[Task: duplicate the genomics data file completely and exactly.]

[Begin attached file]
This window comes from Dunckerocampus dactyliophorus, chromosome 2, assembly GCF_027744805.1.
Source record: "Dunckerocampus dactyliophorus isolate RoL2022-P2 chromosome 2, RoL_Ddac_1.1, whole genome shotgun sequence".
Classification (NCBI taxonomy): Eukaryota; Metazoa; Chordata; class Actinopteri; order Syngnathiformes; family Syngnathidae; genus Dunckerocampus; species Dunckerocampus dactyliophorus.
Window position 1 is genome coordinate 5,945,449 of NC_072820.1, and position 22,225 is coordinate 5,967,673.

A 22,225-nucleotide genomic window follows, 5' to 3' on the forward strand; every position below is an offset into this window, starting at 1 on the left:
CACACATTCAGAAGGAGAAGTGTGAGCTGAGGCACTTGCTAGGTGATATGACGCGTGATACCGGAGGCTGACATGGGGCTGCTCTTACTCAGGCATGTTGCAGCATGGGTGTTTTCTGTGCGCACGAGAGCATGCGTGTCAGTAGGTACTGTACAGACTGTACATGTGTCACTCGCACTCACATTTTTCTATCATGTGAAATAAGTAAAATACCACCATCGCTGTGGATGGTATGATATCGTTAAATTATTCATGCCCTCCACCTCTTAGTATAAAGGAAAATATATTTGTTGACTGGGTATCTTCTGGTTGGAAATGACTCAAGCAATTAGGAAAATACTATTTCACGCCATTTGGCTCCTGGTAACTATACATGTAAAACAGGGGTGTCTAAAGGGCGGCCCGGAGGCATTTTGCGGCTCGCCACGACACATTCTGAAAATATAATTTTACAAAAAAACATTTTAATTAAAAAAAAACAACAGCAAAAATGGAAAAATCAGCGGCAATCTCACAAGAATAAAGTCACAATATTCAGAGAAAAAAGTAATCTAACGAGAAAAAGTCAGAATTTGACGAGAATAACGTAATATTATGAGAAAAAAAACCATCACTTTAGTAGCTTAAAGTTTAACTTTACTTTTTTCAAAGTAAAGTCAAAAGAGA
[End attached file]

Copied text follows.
This window comes from Dunckerocampus dactyliophorus, chromosome 2, assembly GCF_027744805.1.
Source record: "Dunckerocampus dactyliophorus isolate RoL2022-P2 chromosome 2, RoL_Ddac_1.1, whole genome shotgun sequence".
Classification (NCBI taxonomy): Eukaryota; Metazoa; Chordata; class Actinopteri; order Syngnathiformes; family Syngnathidae; genus Dunckerocampus; species Dunckerocampus dactyliophorus.
Window position 1 is genome coordinate 5,945,449 of NC_072820.1, and position 22,225 is coordinate 5,967,673.

A 22,225-nucleotide genomic window follows, 5' to 3' on the forward strand; every position below is an offset into this window, starting at 1 on the left:
CACACATTCAGAAGGAGAAGTGTGAGCTGAGGCACTTGCTAGGTGATATGACGCGTGATACCGGAGGCTGACATGGGGCTGCTCTTACTCAGGCATGTTGCAGCATGGGTGTTTTCTGTGCGCACGAGAGCATGCGTGTCAGTAGGTACTGTACAGACTGTACATGTGTCACTCGCACTCACATTTTTCTATCATGTGAAATAAGTAAAATACCACCATCGCTGTGGATGGTATGATATCGTTAAATTATTCATGCCCTCCACCTCTTAGTATAAAGGAAAATATATTTGTTGACTGGGTATCTTCTGGTTGGAAATGACTCAAGCAATTAGGAAAATACTATTTCACGCCATTTGGCTCCTGGTAACTATACATGTAAAACAGGGGTGTCTAAAGGGCGGCCCGGAGGCATTTTGCGGCTCGCCACGACACATTCTGAAAATATAATTTTACAAAAAAACATTTTAATTAAAAAAAAACAACAGCAAAAATGGAAAAATCAGCGGCAATCTCACAAGAATAAAGTCACAATATTCAGAGAAAAAAGTAATCTAACGAGAAAAAGTCAGAATTTGACGAGAATAACGTAATATTATGAGAAAAAAAACCATCACTTTAGTAGCTTAAAGTTTAACTTTACTTTTTTCAAAGTAAAGTCAAAAGAGA